From: JGibson <>
Subject: Re: Anonymous ancestry DNA chat
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Subject: Re: Anonymous ancestry DNA chat
From: JGibson <>
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On Tuesday, January 2, 2018 at 2:33:11 PM UTC-5, The Cheesehusker, Trade Warrior wrote:
> On Tuesday, January 2, 2018 at 1:18:48 PM UTC-6, xyzzy wrote:
> > gf wants to do an Ancestry DNA test. I'm opposed to it because I don't trust the privacy and
security of the data.... the terms and conditions give them permission to do basically anything they
want with it including sell it (for example in the future they could sell to life insurance
companies the ability to know if you're genetically predisposed to a short life, etc)..  And even if
their terms and conditions were acceptable, if they went bankrupt and their data was sold to the
highest bidder... no thanks. 
> >   
> > So I've decided to get her one for her birthday, but with what I think are the proper security
safeguards.  After a significant search I have not found any company or service that offers this
anonymously -- most likely because their real jackpot will be in selling the information to others.
So here is my plan:
> > 
> > Rent a mailbox at the UPS store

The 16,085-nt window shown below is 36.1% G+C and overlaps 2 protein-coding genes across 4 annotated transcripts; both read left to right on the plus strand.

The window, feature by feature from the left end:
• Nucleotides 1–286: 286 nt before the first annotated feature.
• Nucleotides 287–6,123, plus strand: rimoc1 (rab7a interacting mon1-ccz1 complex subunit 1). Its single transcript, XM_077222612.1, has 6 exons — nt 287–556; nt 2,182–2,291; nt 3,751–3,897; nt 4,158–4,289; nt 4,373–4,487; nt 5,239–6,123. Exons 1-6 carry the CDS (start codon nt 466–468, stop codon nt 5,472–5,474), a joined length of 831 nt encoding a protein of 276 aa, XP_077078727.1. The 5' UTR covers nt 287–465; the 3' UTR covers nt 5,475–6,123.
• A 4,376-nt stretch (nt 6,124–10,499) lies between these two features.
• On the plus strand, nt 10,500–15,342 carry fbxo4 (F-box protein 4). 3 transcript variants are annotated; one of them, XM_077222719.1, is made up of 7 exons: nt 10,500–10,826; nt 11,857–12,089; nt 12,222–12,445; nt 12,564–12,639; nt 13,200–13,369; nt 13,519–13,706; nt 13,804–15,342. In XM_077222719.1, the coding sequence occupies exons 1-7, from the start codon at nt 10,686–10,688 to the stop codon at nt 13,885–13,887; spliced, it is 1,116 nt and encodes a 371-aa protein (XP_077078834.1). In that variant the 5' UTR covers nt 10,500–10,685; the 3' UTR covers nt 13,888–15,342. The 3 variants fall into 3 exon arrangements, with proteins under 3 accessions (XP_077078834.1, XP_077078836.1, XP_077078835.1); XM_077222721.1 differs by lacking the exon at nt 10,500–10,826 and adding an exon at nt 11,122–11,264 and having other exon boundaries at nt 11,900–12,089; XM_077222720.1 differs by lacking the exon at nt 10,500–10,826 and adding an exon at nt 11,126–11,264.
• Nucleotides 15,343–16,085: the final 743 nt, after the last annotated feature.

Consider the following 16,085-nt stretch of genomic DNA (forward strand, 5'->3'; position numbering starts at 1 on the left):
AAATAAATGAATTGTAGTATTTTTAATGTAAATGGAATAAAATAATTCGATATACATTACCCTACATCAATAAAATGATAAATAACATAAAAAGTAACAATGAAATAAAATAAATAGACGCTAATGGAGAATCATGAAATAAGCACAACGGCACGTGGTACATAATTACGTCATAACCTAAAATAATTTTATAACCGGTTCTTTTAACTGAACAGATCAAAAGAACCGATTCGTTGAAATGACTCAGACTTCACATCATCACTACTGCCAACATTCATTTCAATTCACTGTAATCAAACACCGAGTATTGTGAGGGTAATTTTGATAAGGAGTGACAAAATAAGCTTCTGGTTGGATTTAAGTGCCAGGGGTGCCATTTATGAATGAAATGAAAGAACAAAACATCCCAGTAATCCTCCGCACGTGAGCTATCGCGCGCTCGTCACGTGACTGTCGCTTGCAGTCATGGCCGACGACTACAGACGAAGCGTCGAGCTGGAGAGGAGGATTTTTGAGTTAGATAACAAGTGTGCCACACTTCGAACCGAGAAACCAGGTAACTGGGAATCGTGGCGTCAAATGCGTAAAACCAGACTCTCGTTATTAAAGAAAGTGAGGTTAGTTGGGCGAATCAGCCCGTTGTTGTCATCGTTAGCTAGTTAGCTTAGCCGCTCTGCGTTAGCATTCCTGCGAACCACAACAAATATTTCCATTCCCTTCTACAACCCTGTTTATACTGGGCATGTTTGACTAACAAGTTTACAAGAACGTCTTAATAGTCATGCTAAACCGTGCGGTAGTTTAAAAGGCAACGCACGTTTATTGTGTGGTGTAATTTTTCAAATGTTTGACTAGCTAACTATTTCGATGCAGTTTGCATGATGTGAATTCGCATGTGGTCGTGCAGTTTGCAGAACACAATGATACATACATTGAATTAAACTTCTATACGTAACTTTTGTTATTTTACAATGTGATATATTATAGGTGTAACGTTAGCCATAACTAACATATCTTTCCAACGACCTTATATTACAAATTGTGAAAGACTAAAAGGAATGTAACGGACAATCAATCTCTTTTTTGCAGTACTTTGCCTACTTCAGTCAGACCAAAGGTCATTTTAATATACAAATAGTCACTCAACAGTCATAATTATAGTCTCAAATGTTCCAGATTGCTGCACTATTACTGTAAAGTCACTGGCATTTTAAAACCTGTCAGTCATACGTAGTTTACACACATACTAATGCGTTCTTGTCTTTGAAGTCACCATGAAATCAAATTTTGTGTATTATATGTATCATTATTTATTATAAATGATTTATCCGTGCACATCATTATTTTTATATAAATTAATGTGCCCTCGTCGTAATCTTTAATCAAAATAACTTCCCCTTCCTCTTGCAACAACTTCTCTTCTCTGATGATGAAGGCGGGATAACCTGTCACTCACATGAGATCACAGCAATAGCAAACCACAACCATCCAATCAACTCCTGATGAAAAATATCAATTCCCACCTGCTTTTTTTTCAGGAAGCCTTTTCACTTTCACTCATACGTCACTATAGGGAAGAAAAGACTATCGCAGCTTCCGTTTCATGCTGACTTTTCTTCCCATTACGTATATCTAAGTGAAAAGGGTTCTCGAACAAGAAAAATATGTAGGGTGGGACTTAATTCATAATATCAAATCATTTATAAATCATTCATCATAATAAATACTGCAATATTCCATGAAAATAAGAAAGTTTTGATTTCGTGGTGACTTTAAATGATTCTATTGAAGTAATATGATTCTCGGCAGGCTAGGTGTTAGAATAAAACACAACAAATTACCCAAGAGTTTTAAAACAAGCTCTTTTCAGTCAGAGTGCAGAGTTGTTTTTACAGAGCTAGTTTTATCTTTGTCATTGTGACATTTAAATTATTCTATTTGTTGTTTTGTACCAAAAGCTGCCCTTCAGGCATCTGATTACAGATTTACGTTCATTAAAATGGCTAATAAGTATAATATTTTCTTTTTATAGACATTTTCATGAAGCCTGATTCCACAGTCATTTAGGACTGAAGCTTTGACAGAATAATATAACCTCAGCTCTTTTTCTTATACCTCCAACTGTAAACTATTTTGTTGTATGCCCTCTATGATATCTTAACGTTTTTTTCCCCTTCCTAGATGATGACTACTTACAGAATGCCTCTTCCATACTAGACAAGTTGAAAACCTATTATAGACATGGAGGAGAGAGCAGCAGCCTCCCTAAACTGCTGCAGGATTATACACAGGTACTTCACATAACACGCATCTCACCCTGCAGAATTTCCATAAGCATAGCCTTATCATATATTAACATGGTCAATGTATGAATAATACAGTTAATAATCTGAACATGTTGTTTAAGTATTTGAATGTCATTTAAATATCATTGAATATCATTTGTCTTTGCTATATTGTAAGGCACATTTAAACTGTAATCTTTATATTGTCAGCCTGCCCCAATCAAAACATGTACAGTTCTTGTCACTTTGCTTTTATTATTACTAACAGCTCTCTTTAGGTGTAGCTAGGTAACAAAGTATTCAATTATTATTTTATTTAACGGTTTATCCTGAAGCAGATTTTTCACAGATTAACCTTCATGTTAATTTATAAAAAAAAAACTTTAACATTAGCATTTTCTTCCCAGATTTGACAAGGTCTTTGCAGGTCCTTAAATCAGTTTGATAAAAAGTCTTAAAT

> > Use a Visa gift card to buy the kit under a fake name using a burner email address on the
ancestry web site.
> > Have the kits and results shipped to that fake name at the UPS store
> > 
> > Think this will work? My main questions now are: 
> > -- What would I use for a billing address on a VISA gift card?  I'm thinking the UPS store
address ought to work since gift cards don't have billing addresses. 
> > -- Also I assume the UPS store would be cool with me receiving a package for "someone else" at
my mailbox since I won't have an ID with the fake name. 
> > 
> > Note, I'm not looking for ironclad security here, just enough so that neither her nor my name or
address show up in any Ancestry database that might later be sold or transferred for reasons I don't
like, like to insurance companies.
> I have no idea....
> But - as an aside - it is amazing the difference between us old farts and the millennials when it
comes to privacy - the cheesechildren and their cohorts are like "whatevs, old man - here's some
tinfoil for ya"

Back when I was in high school, in my law class, we had to choose which 5 of the ten amendments in
the Bill of Rights we would keep if aliens took over and gave us this option.  I was big on the 4th.
 It seems purposeless with this generation.